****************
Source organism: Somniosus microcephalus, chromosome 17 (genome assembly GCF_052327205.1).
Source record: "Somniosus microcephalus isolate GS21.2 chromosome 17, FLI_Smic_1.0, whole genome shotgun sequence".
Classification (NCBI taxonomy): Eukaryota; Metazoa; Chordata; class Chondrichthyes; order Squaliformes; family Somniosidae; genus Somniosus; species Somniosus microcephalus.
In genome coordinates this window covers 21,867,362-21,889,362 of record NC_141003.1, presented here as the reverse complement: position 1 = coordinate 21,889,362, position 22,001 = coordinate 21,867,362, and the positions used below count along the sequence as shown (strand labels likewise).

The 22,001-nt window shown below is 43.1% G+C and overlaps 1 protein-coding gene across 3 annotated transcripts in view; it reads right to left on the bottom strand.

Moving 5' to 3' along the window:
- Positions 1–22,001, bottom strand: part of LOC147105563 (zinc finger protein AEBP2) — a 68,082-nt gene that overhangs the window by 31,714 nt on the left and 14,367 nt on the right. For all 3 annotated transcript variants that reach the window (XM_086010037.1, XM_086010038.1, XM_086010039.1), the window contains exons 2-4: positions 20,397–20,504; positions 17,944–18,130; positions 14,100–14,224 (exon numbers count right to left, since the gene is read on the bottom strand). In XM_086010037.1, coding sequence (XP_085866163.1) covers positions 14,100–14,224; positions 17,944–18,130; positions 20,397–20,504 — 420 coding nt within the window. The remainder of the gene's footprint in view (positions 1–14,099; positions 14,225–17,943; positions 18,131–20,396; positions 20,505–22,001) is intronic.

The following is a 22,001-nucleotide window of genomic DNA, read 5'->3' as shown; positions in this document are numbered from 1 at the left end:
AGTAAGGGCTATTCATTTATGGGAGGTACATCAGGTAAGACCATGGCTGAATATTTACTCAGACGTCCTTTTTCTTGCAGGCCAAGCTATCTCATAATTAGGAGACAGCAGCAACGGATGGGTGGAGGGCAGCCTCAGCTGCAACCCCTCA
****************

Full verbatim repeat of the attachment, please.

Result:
Source organism: Somniosus microcephalus, chromosome 17 (genome assembly GCF_052327205.1).
Source record: "Somniosus microcephalus isolate GS21.2 chromosome 17, FLI_Smic_1.0, whole genome shotgun sequence".
Classification (NCBI taxonomy): Eukaryota; Metazoa; Chordata; class Chondrichthyes; order Squaliformes; family Somniosidae; genus Somniosus; species Somniosus microcephalus.
In genome coordinates this window covers 21,867,362-21,889,362 of record NC_141003.1, presented here as the reverse complement: position 1 = coordinate 21,889,362, position 22,001 = coordinate 21,867,362, and the positions used below count along the sequence as shown (strand labels likewise).

The 22,001-nt window shown below is 43.1% G+C and overlaps 1 protein-coding gene across 3 annotated transcripts in view; it reads right to left on the bottom strand.

Moving 5' to 3' along the window:
- Positions 1–22,001, bottom strand: part of LOC147105563 (zinc finger protein AEBP2) — a 68,082-nt gene that overhangs the window by 31,714 nt on the left and 14,367 nt on the right. For all 3 annotated transcript variants that reach the window (XM_086010037.1, XM_086010038.1, XM_086010039.1), the window contains exons 2-4: positions 20,397–20,504; positions 17,944–18,130; positions 14,100–14,224 (exon numbers count right to left, since the gene is read on the bottom strand). In XM_086010037.1, coding sequence (XP_085866163.1) covers positions 14,100–14,224; positions 17,944–18,130; positions 20,397–20,504 — 420 coding nt within the window. The remainder of the gene's footprint in view (positions 1–14,099; positions 14,225–17,943; positions 18,131–20,396; positions 20,505–22,001) is intronic.

The following is a 22,001-nucleotide window of genomic DNA, read 5'->3' as shown; positions in this document are numbered from 1 at the left end:
AGTAAGGGCTATTCATTTATGGGAGGTACATCAGGTAAGACCATGGCTGAATATTTACTCAGACGTCCTTTTTCTTGCAGGCCAAGCTATCTCATAATTAGGAGACAGCAGCAACGGATGGGTGGAGGGCAGCCTCAGCTGCAACCCCTCA